In a program note Roberts explains the aesthetics. These are winter woods, virtually barren. The scene is established with no more than a few straight dark tree-like poles and a few movable cubes. Costumes by Debra Watkins are simple but vivid and appropriate. The directors set a cantering pace throughout (literally, as far as the two princes are concerned) and use the north and south extensions of the shallow theatre-in-a-square as playing space. The wolf lurking and leering beneath Grandma's quilt is established to the north; in the second act the same actor, Leslie Hethcox, seduces the baker's wife, Ryan Smith, in the far south, unfortunately partly blocked by some of the space's structural supports. Dance numbers with the full cast literally fill the small stage. Roberts performs his piano prestidigitation discreetly from the northwest corner of the enclosure.
Singing and acting quality is high. Ann Pitman as the witch, Rapunzel's foster mother, has a fine time screeching her imprecations but that seems to have no adverse effect on her singing voice. I was particularly taken by the attentive sensitivity of Ryan Smith's performance. Hethcox has cocky assurance, comic timing and a fluidity of gesture that command your attention. Matt Connelly as the narrator and Mysterious Man gives beaming explication that keeps us amused and engaged.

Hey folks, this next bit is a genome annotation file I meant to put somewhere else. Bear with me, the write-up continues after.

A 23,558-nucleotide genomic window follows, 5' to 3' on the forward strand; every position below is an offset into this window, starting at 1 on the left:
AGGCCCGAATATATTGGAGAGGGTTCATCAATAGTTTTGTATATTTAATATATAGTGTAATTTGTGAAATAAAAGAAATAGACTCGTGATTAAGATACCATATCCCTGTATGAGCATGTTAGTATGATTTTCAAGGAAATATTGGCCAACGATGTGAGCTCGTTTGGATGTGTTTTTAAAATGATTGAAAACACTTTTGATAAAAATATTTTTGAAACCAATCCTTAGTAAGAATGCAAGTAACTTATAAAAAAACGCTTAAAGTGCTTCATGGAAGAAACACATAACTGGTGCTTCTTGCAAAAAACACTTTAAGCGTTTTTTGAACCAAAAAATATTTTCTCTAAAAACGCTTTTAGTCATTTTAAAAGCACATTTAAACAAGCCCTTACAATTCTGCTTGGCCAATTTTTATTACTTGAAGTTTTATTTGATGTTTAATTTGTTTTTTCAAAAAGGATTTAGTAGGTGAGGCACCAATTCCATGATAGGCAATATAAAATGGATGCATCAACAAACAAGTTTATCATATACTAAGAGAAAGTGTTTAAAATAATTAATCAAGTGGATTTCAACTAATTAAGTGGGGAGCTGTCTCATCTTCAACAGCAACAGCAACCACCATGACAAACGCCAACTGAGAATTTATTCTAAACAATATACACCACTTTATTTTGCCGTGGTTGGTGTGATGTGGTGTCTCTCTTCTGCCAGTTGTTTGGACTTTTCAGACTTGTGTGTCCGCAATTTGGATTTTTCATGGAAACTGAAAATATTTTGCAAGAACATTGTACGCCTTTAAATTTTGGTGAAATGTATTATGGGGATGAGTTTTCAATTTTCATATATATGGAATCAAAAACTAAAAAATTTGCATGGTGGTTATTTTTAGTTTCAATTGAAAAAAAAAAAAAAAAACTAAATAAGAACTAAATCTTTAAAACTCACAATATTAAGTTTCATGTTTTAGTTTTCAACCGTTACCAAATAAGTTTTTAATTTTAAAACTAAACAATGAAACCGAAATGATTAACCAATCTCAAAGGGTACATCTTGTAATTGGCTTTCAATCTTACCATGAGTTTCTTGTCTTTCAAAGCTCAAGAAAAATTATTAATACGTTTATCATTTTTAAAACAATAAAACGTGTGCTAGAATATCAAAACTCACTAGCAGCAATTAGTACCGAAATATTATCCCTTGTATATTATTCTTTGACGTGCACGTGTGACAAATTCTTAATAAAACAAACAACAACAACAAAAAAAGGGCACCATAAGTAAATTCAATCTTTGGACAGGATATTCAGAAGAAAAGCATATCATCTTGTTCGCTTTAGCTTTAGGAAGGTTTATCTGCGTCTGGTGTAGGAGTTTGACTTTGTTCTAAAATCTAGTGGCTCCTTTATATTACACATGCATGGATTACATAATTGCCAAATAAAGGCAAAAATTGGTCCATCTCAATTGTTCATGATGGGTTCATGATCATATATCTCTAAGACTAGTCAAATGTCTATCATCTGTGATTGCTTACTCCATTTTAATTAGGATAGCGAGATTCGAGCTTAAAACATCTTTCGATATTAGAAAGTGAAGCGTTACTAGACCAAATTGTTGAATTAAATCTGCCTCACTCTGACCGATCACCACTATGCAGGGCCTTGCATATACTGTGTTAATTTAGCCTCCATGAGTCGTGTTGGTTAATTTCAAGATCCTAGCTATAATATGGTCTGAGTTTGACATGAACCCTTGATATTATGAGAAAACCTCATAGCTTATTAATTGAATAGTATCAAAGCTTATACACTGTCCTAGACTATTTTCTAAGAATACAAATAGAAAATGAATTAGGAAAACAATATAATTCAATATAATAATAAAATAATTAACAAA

Performers are equipped with body microphones even though the space is very intimate. On opening night the audio functioned extremely well (or perhaps not much at all -- it wasn't easy to tell). A single quibble about sound design: the voice of the menacing female giant was odd and doubled with a basso vibe that was unpalatably electronic.
Into The Woods is already posted as completely sold out for its run Wednesdays-Sundays through November 22, 2015. This is in part because of the limited number of seats in the theatre (supply) and the fact that reservations and admission are entirely free (economic theory reminds us that a zero price theoretically produces unlimited demand). And of course the two collaborating companies appeal to their own built-in communities of faith. Wait-listing is your best strategy for this one: turn up in advance of the posted start time of 7:30 p.m. (2 p.m. on Sundays) and check in with the ticketing table on the 4th floor. On opening night there were at least five seats empty and perhaps more. And this one plays on Wednesdays and Thursdays, not likely to be SRO evenings.
The companies ask for voluntary contributions, deposited in any of the various receptacles strategically outside the black box. They richly deserve your typical full-price Austin non-professional admission price of $15 - $30 per head.
November 04 - June 22, 2015
Black Box Theatre, 4th floor, First Baptist Church
901 Trinity Street
Austin, TX, 78701
Wednesdays - Saturdays at 7:30 p.m., Sundays at 2 p.m.
Trinity Street Players black box theatre, 4th floor of First Baptist Church, 901 Trinity Street, Austin.
Admission is free but reservations are required: available via